Here’s our Friday roundup of news picked up in the (imaginary) public procurement cafe/bar/cave/biergarten (according to your location) — recent public sector stories, snippets and information from around Europe. Well over a trillion Euros of money from taxpayers and citizens is being spent by governments and public sector bodies, so it’s good to pick up on stories on how it’s being spent.
Do click through and read the full articles that interest you – some of them we will come back to in greater detail in due course.
Some organisations are paying up to 11 times the trade price for IT products
A recent study on IT spending carried out by KnowledgeBus, “IT margins benchmarking study 2015: the avoidable cost to business,” found the majority of sectors including banking, retail and manufacturing, are still paying excessive margins on IT products. They are “unwittingly lining the pockets of suppliers by purchasing IT products at prices several times higher than the industry standard,” it says. The NHS is just one example – “the scale of these margins is a clear cause for concern when the industry best practice – as outlined by the Society of IT Managers – states that margins should exceed no more than 3% of the trade price.” There’s more here in the study.
The Global Procurement Awards
Nominations have opened for the Global Procurement Awards, which recognise and celebrate anyone who has demonstrated ‘excellence’ in the procurement profession — so what is that? A person who has has built and executed strategies that have benefitted their organiation’s bottom line, supply chain partners, customers or employees, perhaps? Or, a team that has shown outstanding collaboration, innovation and teamwork throughout their procurement processes, leading to exceptional performance? Or, someone who has shown: leadership through the innovative use of materials, logistics or technology; commitment to environmental sustainability and ecologically sound processes; improved operations. You can nominate now — open until August 12, with winner announced August 29.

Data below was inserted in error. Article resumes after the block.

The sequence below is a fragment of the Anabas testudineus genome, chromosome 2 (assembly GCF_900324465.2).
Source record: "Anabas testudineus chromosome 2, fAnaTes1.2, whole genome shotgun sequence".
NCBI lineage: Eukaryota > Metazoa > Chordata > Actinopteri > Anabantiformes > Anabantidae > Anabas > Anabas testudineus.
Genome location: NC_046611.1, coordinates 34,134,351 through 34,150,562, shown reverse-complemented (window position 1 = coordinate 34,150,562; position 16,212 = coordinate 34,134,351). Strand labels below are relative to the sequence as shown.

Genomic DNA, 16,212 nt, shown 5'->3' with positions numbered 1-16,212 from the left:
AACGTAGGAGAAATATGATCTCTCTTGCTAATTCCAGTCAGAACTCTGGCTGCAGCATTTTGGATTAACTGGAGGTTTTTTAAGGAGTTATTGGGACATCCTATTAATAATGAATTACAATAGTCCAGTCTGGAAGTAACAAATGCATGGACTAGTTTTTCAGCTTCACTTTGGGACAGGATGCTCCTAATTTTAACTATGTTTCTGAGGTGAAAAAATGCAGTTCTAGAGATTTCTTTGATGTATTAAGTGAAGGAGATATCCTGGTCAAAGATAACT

Ukraine — Adopt a national procurement system quickly!
A representative of the United Nations Children’s Fund (UNICEF) has advised that the Ukraine should adopt a national procurement system for the sourcing and purchasing of medicines — and do it quickly. The Ministry of Health’s public procurement and supply programme resulted in a two-year gap of available medicine in the country from 2013-2015. It is now to procure a range of medicines and medical products as an emergency measure in 2015 (and subsequent years if necessary). There’s more on the story here on InterfaxUkraine.
Local councils fail to make savings in face of 40% cut in funding from central government
A Freedom of Information request has revealed that “three-quarters of all councils in England cannot identify savings achieved from reviews, improvements or best practice adopted in the two years since the launch of the National Procurement Strategy.” The NPS set out a vision for best practice across all local government procurement in England to help make savings. Digital By Default reports that “just a quarter of the councils that highlighted making changes actually included the adoption of digital technology like the use of e-procurement portals and e-tendering, despite the National Procurement Strategy specifically calling for councils to increase efficiency and productivity through appropriate e-procurement solutions.” There’s more on the website.
National Bank’s foundations to pay comically low fine for dodging public procurement rules
This report on Hungary’s Politics.Hu site highlights how The Public Procurement Board (KDB) posed only a minor fine on the central bank foundations, by taking into account that the voluntarily subjected themselves to the regulations of the public procurement law. That sum amounted to 200,000 forints (EUR 630) for each of the six foundations.